Professional Skills Development: 4 Ways to Make Your Employees—or Yourself— Seriously Miserable!
There was a smart, sophisticated and utterly sarcastic article in The Washington Post, March 6, 2012 entitled, How to Completely, Utterly Destroy an Employee’s Work Life, by Teresa Amabile professor/director of research at Harvard Business School and Steven Kramer a developmental psychologist/researcher. They are coauthors of The Progress Principle.
I’m going to summarize the article below. Then I have some questions for Y-O-U. Do a little self-analysis based on this powerful research:
Question for Company Leaders & Managers:
If you are a leader within a corporation or large organization—take a look in the mirror. How might you be destroying your employee’s happiness?
Question for You Who Run Your Own Small Business:
If you run your own business, I want to ask you to take a look in the mirror too. How might you be making yourself miserable on the job by being your own bad boss?
The Article in Short
Amabile and Kramer collected diaries over 15 years from 238 professionals from 7 companies for several days over period of a number of months.
“All told, those diaries described nearly 12,000 days – how people felt, and the events that stood out in their minds…we compared the events occurring on the best days with those on the worst…What we discovered is that the key factor you can use to make employees miserable on the job is to simply keep them from making progress in meaningful work.”
Sadly, they go on to say that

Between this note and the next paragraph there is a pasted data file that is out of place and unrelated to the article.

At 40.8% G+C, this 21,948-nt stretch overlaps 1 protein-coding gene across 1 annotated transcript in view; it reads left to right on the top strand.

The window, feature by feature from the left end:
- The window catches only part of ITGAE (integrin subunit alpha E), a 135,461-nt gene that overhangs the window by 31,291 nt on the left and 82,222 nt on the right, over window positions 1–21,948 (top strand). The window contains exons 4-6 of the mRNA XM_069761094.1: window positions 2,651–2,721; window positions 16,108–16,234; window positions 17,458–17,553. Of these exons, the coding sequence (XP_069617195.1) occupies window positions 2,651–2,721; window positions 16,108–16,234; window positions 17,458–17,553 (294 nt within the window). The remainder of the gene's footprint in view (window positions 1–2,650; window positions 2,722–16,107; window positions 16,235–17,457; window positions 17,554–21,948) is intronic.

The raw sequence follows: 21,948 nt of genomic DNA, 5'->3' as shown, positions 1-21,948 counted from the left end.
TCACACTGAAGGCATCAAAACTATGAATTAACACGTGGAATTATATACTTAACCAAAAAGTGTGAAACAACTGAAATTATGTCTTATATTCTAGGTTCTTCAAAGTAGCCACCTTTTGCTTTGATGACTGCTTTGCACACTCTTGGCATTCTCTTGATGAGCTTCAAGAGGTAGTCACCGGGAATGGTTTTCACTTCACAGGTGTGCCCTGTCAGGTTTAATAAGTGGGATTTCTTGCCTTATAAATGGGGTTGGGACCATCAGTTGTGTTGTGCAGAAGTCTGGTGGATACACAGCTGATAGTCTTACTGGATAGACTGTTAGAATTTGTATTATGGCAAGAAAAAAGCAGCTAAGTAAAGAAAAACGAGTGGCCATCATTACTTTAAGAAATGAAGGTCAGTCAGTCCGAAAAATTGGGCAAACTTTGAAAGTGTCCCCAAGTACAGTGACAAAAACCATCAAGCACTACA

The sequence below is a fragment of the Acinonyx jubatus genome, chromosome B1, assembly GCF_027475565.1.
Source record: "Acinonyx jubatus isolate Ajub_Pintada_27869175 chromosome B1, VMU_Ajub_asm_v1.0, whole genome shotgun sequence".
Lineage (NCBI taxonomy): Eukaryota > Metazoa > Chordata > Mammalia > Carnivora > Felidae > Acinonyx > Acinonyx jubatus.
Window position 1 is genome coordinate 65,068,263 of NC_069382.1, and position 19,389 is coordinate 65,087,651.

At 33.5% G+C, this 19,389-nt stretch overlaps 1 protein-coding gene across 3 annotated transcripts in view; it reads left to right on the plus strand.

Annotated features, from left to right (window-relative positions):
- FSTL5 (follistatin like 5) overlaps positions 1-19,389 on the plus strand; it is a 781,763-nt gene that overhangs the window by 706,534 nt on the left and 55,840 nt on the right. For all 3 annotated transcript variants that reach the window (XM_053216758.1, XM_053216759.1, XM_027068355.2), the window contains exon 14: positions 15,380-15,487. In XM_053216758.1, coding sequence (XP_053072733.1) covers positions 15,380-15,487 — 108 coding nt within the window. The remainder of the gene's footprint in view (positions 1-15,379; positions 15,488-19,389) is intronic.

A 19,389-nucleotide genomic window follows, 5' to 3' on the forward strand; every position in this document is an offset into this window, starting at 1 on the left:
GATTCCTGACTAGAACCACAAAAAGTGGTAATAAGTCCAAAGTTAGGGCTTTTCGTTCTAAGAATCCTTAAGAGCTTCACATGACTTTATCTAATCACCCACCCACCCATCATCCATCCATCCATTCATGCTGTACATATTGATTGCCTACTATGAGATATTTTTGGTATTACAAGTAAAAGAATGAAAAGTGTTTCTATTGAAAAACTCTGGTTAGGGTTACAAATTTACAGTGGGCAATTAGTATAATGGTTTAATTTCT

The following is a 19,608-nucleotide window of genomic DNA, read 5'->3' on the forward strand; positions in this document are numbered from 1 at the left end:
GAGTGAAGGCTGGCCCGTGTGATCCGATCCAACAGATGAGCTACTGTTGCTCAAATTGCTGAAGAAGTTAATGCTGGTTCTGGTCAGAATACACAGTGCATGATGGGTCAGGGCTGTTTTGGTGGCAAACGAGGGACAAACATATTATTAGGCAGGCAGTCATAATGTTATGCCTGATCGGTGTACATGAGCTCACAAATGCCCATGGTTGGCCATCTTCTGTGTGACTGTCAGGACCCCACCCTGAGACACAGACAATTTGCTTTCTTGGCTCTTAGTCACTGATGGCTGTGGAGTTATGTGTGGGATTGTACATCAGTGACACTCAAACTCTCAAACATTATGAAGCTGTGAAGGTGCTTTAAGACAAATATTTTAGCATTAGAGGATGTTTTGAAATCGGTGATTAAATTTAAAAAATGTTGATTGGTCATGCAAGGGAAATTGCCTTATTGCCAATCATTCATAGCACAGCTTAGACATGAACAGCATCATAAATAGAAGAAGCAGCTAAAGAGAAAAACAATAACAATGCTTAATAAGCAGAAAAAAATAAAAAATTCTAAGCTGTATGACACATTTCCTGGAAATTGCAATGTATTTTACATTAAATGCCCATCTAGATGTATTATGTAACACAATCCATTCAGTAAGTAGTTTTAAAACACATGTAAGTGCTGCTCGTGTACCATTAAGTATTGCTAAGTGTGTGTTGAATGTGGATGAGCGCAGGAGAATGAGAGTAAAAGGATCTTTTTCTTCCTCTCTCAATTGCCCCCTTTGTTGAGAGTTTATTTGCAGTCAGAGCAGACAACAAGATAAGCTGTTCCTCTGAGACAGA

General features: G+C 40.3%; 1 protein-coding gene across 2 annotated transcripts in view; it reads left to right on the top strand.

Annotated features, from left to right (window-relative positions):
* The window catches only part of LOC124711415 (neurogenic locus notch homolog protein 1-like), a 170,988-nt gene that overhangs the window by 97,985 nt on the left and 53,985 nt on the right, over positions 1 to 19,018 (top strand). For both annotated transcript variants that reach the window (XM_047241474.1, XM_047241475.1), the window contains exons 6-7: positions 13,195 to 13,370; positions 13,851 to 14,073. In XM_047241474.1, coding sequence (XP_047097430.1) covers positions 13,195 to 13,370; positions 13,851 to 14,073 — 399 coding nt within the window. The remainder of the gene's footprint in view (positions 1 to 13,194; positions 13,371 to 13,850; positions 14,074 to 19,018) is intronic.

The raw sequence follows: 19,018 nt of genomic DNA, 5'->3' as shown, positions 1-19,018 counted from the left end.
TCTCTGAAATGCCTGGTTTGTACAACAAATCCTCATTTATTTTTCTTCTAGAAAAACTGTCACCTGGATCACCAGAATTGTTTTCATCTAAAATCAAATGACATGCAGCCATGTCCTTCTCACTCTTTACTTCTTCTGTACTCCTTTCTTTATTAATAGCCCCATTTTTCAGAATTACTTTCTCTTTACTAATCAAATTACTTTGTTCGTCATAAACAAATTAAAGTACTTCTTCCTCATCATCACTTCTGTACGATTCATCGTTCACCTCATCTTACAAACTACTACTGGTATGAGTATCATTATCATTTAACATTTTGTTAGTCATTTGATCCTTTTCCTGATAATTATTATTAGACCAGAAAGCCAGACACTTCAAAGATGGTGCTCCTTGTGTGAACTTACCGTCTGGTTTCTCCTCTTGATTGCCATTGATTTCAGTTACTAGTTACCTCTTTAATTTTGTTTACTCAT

“Many leaders, from team managers to CEOs, are already surprisingly expert at smothering employee engagement. In fact, on one-third of those 12,000 days, the person writing the diary was either unhappy at work, demotivated by the work, or both.”
Are You a Bad Boss or Manager of a Team in a Corporation?
If you work within a large company, it’s time to look in the mirror for a little self-analysis. Amabile and Kramer highlight 4 ways to make your employees even more miserable. How do you score?
Again, summarizing Amabile and Kramer:
- Never allow pride of accomplishment. Constantly change the rules, create roadblocks and game-changers so employees can never accomplish a task or feel good about completion of a project.
- Find every opportunity to block their progress on projects. Do not set clear goals and be sure to give conflicting goals to keep your employees off balance.
- Give yourself some credit. Remain unaware of your team’s unhappiness. Blame them for low morale.
- Kill the messengers of low morale with denial and retaliation. Let them know they should be happy to simply have a job and that they can be easily replaced.
Are You Making Yourself Miserable as Boss of Your Own Business?
People who run their own small business or private practice often don’t think of themselves as being their own boss, let alone a potentially “bad” boss—but let me tell you, most small business owners are notoriously hard on themselves! Get that mirror out and take a look. How do you score on these 4 factors?
- Never take pride. Count all the ways you keep yourself from setting, accomplishing and celebrating goals that grow and leverage your business. Never stop to list everything you have done in the past month or quarter or year. Berate yourself at every step. Do NOT make a list of 1-3 things you want to accomplish today. Allow yourself to be distracted or caught up in bright, shiny objects.
- Block progress on projects. Again, do you have a clear 30, 60 and 90 day plan aimed at your Big Picture Vision? Do you have a clear Vision for your business growth? When you start a project do you allow yourself to veer off course and become distracted?
- Give yourself some credit—actually we are going to turn this one around for you as business owner. You probably always taking credit for everything that goes awry. You constantly feel inadequate, self-doubting and put yourself down. Right?
- Kill the messenger. Yes, running your own business is hard and demanding. Everyday you wonder if you are cut out for it. Here’s where you get to list the many times you threaten to give up, to quit. It’s when you have a regular pity party and get others to agree with you that it’s to hard to make your business work. What were you thinking anyway? Maybe you should just go get a j.o.b.!